|President Roosevelt||Lord Leathers|
|Assistant Secretary of War McCloy|
According to Elliott Roosevelt, the principal subject of conversation was supply.
|United States||United Kingdom|
|Admiral Leahy||General Brooke|
|General Marshall||Air Chief Marshal Portal|
|Admiral King||Field Marshall Dill|
|General Arnold||Admiral of the Fleet Cunningham|
|Admiral Mountbatten (for item 1 only)|
November 25, 1943, 2:30 p.m. Secret
At the request of the Combined Chiefs of Staff, Admiral Mountbatten gave an account of his meeting with the Generalissimo the day before on the subject of the plan of operations in the Burma campaign. At this meeting the Generalissimo insisted that the alternative plan of campaign should be carried out, the plan for which, in fact, the resources were not available and which demanded an additional 535 transport aircraft.
When Admiral Mountbatten expressed his opinion that these aircraft could not be found and insisted that in this event it would be necessary for the Generalissimo to give his enthusiastic and personal support to the less extensive plan being put into effect, the Generalissimo acceded but said that first the Combined Chiefs of Staff must be asked formally to provide the aircraft necessary for the more extensive plan.
The Generalissimo also insisted that an amphibious operation should be carried out at the same time as the land operation in North Burma.
The Prime Minister gave the Generalissimo the details of the British Fleet to be available at which the Generalissimo expressed great pleasure.
Also, the Prime Minister informed him that the amphibious operation would not affect the land battle.
The Generalissimo made the point that it would, in that it would draw off part of the enemy air forces available.
Sir Charles Portal then made it clear that this would act both ways and that for an amphibious operation to be carried out at the same time as a land operation would mean that the whole air force would not be made available for the land operation.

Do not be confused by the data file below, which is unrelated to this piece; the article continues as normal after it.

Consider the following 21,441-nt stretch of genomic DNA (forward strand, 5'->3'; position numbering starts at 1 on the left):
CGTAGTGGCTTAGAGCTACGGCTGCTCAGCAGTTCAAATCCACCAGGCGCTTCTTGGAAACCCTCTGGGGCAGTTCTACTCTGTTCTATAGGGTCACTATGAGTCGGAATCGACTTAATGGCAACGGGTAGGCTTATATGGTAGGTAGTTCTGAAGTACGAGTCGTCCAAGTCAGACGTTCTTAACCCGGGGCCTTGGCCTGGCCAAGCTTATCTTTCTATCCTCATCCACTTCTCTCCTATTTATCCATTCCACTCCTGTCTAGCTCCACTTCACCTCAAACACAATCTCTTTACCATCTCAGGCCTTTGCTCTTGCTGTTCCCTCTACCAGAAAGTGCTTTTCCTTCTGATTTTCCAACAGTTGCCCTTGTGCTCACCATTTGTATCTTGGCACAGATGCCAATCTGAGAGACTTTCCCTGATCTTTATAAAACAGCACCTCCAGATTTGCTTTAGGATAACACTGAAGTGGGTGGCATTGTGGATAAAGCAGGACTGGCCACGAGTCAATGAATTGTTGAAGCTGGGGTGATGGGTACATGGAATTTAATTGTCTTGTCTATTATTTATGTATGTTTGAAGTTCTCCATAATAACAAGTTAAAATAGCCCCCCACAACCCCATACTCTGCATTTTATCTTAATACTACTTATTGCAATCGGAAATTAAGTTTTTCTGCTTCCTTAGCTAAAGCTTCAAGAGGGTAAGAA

General Arnold said that possibly 25 aircraft could be made available but that the figure of 535 might be impossible to find without taking aircraft away from other operations to which they had already been allotted.
In regard to the amphibious operation, Sir Alan Brooke said that the Generalissimo must be told that he must wait for the answer as it depends upon progress at SEXTANT. The question of air lift to China was then discussed.
Admiral Mountbatten said that the Generalissimo had been told that the average air lift over the “hump” for a period of six months during the course of the operation would be 8,900 tons per month.
The Generalissimo had demanded that the full 10,000 tons per month should be made available.
Admiral Mountbatten had made it clear that this was only a target figure which, indeed, had not been reached hitherto.
The Generalissimo had then said that he would deal direct with General Somervell in the matter.
General Arnold said that he would like the Combined Chiefs of Staff to decide that support should not be given to the Chinese Air Force over and above that which had already been agreed upon.
Admiral Mountbatten asked that it should be accepted as a principle that if there should be an increase in the transport available over the “hump,” the right to use that additional transport should be reserved to the Southeast Asia Command.
General Marshall said this acceptance could not be given without reference to the President.
Admiral Mountbatten said that in view of the important issues involved, it was necessary to get a written agreement from the Generalissimo regarding the Burma campaign to be carried out before the monsoon in 1944. He understood that the Generalissimo would give the campaign his enthusiastic support and had accepted the implication of reduced air lift.
After further discussion, the Combined Chiefs of Staff:
a. Agreed that it would not be possible to find the additional 535 aircraft that would be required for the more ambitious plan of campaign in North Burma to be adopted, and for the increased tonnage over the “hump.”
b. Took note that Admiral Mountbatten would draw up a paper for submission to the Generalissimo with a view to getting the latter’s written agreement to the Burma operations now contemplated; this paper to be submitted for approval to the Combined Chiefs of Staff as soon as possible in view of the impending departure of the Generalissimo from SEXTANT.
c. Agreed that it would be very desirable if Admiral Mountbatten would get a clearance to this paper in view of the dealings he had already had with the Generalissimo in the matter.
The Combined Chiefs of Staff: Accepted the conclusions of the 129th Meeting. The detailed report of the meeting was also accepted, subject to minor amendments.